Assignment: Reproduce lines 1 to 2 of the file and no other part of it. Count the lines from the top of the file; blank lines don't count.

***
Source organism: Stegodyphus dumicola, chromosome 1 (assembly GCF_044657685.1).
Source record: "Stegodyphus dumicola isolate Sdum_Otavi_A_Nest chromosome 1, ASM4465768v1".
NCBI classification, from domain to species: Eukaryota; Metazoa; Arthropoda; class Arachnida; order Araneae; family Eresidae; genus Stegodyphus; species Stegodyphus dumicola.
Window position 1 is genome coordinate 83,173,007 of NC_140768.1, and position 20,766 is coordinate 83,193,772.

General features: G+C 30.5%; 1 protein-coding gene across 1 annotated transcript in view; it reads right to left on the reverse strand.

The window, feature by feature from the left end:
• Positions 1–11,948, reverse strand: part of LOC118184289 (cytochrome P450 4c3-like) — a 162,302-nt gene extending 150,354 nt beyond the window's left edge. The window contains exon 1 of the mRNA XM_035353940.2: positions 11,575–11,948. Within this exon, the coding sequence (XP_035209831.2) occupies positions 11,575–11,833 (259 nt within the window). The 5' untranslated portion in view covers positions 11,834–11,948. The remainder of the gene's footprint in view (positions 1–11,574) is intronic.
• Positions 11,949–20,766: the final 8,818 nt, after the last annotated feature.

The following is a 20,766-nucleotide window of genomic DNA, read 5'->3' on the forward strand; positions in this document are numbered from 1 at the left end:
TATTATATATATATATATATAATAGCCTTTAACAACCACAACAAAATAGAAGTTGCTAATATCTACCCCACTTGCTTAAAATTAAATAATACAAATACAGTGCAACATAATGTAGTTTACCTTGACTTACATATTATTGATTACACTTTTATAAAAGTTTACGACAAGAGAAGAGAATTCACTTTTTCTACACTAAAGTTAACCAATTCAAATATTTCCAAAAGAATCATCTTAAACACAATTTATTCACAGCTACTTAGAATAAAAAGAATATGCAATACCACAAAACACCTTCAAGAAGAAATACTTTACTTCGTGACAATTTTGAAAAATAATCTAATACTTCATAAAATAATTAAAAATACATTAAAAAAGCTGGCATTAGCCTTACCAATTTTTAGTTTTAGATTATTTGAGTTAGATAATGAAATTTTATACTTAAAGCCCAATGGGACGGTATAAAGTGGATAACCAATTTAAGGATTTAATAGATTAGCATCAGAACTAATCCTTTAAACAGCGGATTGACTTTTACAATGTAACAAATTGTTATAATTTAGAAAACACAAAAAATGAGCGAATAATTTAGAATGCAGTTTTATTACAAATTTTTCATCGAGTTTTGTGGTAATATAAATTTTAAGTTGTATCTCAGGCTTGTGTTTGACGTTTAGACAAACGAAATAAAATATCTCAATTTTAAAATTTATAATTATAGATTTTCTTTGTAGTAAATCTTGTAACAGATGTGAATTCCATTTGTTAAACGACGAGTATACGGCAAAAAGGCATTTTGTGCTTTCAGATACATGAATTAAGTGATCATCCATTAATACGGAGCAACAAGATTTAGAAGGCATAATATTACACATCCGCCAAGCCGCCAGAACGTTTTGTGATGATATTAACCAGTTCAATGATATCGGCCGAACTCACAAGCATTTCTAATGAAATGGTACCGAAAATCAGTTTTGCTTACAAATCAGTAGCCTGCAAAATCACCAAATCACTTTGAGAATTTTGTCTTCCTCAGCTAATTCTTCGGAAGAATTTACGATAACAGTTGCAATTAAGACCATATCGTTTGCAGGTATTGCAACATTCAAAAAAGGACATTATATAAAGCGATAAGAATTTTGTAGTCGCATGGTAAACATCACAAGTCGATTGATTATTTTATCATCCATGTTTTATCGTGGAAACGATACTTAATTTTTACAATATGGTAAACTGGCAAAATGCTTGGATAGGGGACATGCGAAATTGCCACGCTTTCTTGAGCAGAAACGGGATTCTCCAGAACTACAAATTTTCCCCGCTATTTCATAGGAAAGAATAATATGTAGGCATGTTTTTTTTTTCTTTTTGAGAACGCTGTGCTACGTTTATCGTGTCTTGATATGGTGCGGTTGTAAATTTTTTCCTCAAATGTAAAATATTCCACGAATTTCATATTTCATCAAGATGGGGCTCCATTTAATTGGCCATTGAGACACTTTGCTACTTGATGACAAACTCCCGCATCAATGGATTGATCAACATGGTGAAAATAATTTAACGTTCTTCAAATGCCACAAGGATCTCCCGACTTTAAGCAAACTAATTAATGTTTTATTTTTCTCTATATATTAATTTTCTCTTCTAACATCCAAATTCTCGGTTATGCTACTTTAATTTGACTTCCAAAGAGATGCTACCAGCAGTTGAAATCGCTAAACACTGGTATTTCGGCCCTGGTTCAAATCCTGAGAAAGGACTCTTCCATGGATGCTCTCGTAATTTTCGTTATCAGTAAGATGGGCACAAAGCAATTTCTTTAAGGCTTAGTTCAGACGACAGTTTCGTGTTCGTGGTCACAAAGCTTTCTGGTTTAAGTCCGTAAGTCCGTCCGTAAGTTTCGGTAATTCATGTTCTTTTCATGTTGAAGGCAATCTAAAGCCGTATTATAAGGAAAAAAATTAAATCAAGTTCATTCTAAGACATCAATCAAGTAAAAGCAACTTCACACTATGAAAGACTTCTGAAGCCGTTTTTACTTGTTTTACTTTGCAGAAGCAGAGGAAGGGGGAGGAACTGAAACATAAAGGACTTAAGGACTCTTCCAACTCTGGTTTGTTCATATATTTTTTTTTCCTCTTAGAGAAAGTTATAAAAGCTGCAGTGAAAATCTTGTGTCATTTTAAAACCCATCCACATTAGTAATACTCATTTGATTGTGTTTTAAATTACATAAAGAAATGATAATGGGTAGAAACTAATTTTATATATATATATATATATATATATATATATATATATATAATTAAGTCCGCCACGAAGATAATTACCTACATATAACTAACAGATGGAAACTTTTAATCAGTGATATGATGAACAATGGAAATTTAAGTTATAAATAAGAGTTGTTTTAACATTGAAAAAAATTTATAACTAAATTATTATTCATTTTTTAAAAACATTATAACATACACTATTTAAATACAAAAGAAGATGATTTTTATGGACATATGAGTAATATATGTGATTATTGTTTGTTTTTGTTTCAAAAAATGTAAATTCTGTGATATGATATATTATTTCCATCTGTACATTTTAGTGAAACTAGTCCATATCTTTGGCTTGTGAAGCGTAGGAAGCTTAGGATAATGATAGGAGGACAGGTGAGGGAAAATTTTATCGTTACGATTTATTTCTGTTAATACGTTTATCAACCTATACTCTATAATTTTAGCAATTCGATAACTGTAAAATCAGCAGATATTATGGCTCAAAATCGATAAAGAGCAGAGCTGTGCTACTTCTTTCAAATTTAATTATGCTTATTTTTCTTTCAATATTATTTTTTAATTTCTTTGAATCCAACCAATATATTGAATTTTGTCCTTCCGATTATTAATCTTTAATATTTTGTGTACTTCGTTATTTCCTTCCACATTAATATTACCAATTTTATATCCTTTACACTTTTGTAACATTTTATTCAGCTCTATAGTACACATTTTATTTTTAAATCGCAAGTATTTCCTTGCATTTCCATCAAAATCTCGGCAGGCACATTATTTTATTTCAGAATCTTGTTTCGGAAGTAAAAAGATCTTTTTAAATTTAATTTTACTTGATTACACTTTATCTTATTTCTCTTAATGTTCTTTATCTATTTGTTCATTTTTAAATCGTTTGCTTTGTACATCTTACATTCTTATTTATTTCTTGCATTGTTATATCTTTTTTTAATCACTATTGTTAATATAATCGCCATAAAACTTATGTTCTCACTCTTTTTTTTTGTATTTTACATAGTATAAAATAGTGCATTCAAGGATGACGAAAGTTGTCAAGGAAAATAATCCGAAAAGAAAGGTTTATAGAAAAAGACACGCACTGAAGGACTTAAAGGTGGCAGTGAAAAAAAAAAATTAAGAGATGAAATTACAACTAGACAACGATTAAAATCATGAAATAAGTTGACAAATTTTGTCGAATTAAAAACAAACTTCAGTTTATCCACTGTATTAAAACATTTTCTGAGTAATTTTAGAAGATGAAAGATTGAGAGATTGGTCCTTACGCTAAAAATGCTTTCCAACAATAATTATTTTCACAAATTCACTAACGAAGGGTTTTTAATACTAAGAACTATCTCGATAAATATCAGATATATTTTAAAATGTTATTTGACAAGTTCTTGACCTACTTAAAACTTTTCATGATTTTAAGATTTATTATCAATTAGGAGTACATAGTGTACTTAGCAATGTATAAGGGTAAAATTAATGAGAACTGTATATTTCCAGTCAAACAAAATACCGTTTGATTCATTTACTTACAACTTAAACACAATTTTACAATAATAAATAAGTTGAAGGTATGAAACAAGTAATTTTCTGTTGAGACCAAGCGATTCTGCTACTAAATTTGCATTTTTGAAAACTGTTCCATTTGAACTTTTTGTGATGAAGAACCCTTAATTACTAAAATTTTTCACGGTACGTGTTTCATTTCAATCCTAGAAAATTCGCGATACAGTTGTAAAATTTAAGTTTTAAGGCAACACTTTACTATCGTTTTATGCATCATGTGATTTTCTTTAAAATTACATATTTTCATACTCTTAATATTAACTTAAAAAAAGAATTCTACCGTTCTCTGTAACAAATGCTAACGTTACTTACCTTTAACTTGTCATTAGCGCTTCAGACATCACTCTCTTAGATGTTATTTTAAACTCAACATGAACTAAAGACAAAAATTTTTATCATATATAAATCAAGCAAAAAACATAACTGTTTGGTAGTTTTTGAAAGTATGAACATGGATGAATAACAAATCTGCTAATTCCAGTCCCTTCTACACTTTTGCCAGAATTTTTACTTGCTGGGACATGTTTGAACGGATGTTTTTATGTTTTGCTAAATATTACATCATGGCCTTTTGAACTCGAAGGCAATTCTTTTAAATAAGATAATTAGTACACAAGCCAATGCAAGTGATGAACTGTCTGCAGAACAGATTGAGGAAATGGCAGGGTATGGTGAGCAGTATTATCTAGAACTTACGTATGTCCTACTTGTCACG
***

Source organism: Stegodyphus dumicola, chromosome 1 (assembly GCF_044657685.1).
Source record: "Stegodyphus dumicola isolate Sdum_Otavi_A_Nest chromosome 1, ASM4465768v1".